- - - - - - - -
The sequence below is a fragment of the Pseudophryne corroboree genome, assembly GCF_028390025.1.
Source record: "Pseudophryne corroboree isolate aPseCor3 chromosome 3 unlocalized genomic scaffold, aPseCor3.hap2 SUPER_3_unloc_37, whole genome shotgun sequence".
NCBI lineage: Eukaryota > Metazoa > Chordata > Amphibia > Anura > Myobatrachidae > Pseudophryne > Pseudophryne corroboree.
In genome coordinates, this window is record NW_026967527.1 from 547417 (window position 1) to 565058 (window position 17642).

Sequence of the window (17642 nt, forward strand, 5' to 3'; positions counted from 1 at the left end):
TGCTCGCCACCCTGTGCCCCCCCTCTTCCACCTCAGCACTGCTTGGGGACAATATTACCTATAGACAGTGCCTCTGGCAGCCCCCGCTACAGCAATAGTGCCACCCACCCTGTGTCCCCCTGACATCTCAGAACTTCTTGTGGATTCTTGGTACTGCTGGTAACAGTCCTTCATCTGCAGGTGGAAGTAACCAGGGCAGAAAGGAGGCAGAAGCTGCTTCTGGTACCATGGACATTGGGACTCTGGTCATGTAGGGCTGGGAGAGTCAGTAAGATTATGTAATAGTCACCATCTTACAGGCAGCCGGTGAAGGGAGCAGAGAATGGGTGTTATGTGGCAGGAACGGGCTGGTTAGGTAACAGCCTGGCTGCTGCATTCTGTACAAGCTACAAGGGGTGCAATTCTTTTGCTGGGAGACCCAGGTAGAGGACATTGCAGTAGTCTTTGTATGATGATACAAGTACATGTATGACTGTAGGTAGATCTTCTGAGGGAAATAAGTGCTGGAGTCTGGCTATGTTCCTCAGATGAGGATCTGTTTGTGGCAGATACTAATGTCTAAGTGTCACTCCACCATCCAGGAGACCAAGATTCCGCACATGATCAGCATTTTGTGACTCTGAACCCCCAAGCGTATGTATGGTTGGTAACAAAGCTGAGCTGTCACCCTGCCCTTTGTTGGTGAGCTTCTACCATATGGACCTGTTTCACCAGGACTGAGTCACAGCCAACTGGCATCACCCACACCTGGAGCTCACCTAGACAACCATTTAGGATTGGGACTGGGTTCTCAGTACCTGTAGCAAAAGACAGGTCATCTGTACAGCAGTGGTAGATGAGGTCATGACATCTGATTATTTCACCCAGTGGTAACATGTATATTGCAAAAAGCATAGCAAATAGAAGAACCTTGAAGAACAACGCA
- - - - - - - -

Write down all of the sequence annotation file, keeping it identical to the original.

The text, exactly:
The sequence below is a fragment of the Pseudophryne corroboree genome, assembly GCF_028390025.1.
Source record: "Pseudophryne corroboree isolate aPseCor3 chromosome 3 unlocalized genomic scaffold, aPseCor3.hap2 SUPER_3_unloc_37, whole genome shotgun sequence".
NCBI lineage: Eukaryota > Metazoa > Chordata > Amphibia > Anura > Myobatrachidae > Pseudophryne > Pseudophryne corroboree.
In genome coordinates, this window is record NW_026967527.1 from 547417 (window position 1) to 565058 (window position 17642).

Sequence of the window (17642 nt, forward strand, 5' to 3'; positions counted from 1 at the left end):
TGCTCGCCACCCTGTGCCCCCCCTCTTCCACCTCAGCACTGCTTGGGGACAATATTACCTATAGACAGTGCCTCTGGCAGCCCCCGCTACAGCAATAGTGCCACCCACCCTGTGTCCCCCTGACATCTCAGAACTTCTTGTGGATTCTTGGTACTGCTGGTAACAGTCCTTCATCTGCAGGTGGAAGTAACCAGGGCAGAAAGGAGGCAGAAGCTGCTTCTGGTACCATGGACATTGGGACTCTGGTCATGTAGGGCTGGGAGAGTCAGTAAGATTATGTAATAGTCACCATCTTACAGGCAGCCGGTGAAGGGAGCAGAGAATGGGTGTTATGTGGCAGGAACGGGCTGGTTAGGTAACAGCCTGGCTGCTGCATTCTGTACAAGCTACAAGGGGTGCAATTCTTTTGCTGGGAGACCCAGGTAGAGGACATTGCAGTAGTCTTTGTATGATGATACAAGTACATGTATGACTGTAGGTAGATCTTCTGAGGGAAATAAGTGCTGGAGTCTGGCTATGTTCCTCAGATGAGGATCTGTTTGTGGCAGATACTAATGTCTAAGTGTCACTCCACCATCCAGGAGACCAAGATTCCGCACATGATCAGCATTTTGTGACTCTGAACCCCCAAGCGTATGTATGGTTGGTAACAAAGCTGAGCTGTCACCCTGCCCTTTGTTGGTGAGCTTCTACCATATGGACCTGTTTCACCAGGACTGAGTCACAGCCAACTGGCATCACCCACACCTGGAGCTCACCTAGACAACCATTTAGGATTGGGACTGGGTTCTCAGTACCTGTAGCAAAAGACAGGTCATCTGTACAGCAGTGGTAGATGAGGTCATGACATCTGATTATTTCACCCAGTGGTAACATGTATATTGCAAAAAGCATAGCAAATAGAAGAACCTTGAAGAACAACGCA